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info@HennaGaijin.org Send us your jpg files and we will post the most interesting ones. Please let us know how to credit them to you, and send us your captions too.

This collection was taken by Marshall R. Goldberg on his November 02 trip to Japan when Maiyim accompanied him as his escort interpreter.

Click here to find out how you can arrange your fabulous trip to Japan, with a personal interpreter who will take you to places you simply could not go on your own. Photographic and journalistic tours a specialty.


Cece Frank, who has lived in Kobe for years, sends these travel recommendations:

Two books I have use as guides are: Japan Inside Out by Jay and Sumi and Garet Gluck. Second Edition 1992. Yes, it's old but not out of date. Temples, shrines and the places missed by other "guides" don"t or shouldn't change appreciably from one year to the next. Jay gives the flavor of so called Lost Japan because he knew where to look.

The prices of meals and lodging have probably gone up since he disconnected his typewriter or computer.

Gateway to Japan by June Kinoshita and Nicolas Palevsky is the other book I have carried with me for 11 years of traversing Japan from Wakkanai Hokkaido to Naha Okinawa. They offer more Japanese history than most other books I have looked at. I have the 1990 edition. They have done an update but the print in the newer edition is too small for my nearsighted eyes. The prices they quote are most likely out of date.

Tea Ceremony at beautiful 1400 year old
Arima On-sen hot springs resort near Kobe.

Minatogawa-Jinja Shinto Shrine in Kobe, Shichi-Go-San, November.

Hyogo-ku DiaButsu "Great Buddha"THE BEST KEPT SECRET IN THE KANSAI –The Hyogo-ku DaiButsu “Great Buddha”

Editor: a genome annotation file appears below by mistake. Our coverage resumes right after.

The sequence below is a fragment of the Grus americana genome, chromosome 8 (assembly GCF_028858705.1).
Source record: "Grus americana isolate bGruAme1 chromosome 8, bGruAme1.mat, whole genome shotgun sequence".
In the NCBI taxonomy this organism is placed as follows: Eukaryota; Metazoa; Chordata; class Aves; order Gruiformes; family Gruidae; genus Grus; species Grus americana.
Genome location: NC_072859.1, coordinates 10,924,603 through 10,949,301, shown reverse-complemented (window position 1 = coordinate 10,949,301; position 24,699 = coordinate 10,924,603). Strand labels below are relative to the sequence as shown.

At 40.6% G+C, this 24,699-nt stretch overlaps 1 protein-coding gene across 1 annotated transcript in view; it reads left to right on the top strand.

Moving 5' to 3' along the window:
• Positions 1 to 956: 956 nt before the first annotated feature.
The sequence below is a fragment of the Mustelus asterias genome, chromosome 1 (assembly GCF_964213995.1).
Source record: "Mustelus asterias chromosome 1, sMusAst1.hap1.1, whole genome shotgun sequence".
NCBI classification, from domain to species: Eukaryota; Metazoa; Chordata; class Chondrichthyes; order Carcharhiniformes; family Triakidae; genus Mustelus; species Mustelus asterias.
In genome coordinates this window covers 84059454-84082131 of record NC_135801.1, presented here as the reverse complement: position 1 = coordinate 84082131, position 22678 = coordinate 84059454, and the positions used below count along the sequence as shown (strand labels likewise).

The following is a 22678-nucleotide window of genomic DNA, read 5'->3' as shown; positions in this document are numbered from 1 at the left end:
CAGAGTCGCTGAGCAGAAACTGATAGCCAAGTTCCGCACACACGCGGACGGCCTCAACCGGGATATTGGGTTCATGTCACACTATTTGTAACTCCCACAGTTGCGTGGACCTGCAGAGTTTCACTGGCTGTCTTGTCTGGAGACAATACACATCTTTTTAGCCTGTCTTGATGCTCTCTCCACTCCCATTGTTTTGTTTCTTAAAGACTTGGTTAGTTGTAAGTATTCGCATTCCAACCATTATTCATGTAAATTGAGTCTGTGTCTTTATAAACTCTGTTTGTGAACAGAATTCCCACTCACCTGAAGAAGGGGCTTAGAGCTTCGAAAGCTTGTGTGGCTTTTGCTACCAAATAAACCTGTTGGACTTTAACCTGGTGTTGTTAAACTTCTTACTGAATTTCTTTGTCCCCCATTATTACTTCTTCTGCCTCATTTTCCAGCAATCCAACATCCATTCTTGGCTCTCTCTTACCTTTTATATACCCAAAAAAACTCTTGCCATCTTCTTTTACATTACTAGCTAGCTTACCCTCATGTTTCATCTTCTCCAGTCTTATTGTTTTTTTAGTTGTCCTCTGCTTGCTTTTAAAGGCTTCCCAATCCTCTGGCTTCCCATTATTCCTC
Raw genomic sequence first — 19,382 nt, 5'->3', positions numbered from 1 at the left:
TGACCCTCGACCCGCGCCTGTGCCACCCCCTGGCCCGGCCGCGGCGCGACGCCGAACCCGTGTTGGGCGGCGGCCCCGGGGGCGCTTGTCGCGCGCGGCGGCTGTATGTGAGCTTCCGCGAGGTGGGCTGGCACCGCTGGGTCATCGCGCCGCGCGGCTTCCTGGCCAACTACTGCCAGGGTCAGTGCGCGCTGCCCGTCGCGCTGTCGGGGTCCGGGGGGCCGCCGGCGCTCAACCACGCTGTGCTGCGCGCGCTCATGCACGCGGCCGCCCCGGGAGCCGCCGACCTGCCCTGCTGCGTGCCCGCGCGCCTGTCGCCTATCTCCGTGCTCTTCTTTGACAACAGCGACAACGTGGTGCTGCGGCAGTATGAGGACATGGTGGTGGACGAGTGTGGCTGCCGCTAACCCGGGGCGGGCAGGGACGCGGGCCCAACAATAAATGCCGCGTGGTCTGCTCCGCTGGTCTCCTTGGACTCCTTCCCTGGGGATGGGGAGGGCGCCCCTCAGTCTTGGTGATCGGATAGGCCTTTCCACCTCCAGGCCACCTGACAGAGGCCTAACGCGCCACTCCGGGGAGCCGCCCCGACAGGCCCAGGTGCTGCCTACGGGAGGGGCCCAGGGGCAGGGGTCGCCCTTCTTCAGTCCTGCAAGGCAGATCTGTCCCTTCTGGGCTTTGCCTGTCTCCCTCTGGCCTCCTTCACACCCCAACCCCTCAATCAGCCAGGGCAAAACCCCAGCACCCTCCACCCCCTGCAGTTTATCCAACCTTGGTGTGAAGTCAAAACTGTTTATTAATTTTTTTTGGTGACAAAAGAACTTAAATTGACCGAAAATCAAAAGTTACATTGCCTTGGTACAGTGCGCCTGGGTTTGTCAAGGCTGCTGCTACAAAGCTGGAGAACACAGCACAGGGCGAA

"Didn't know that. Where is it?"

This is the reaction of many Kansai people when they hear the third largest Buddha in Japan is located in Hyogo-ku.

The starting point to see the Hyogo Daibutsu is the JR Sannomiya station in Kobe. It is necessary to take a local or rapid service train three stops west to the Hyogo station. Coming from the JR station in Osaka take a rapid service train to Sannomiya and on to Hyogo station. That is the get off place.

The "Hyogo Buddha" is identified on the tourist map in the Hyogo JR station. It is a 10 minute walk from the JR station to the Nofuku-ji compound where the bronze outdoor Buddha is located. It is possible some kind person will walk you the 10 minutes from the station to the temple where the Buddha sits and waits.

When in doubt and if reading a map is a problem, ask at the station, "Daibutsu doko? Where’s the Big Buddha?”

Although Nofuku-ji suffered extensive damage during the Great Hanshin Earthquake and underwent drastic repairs, the Buddha was not disturbed. The original bronze Daibutsu was put in place in 1891. Sadly it was melted down during WWII to make weapons. The present statue was cast about 40 years ago. The bronze has developed the smoky green patina that comes from exposure to the idiosyncrasies of salt air, wind and weather. The statue weighs 60 tons, is 18 meters tall and sits on a 10 meter pedestal.

The more celebrated Kamakura Buddha and the Nara Buddha are only centimeters taller. They are impressive but remote. The steps leading up to the lotus flower where the Buddha sits makes the "Hyogo Buddha" approachable.

And here is another “Insider’s Tip” from Cece:

If you want to visit the mountains go to Yamagata-shi(city) and ken(prefecture). I think it is one of if not the most beautiful places in Japan. We stayed at Sendaiya Ryokan in Yamagata-shi, small, friendly, not too expensive, with or without meals, and the only ryokan we ever stayed in where my shoes were polished during the night.



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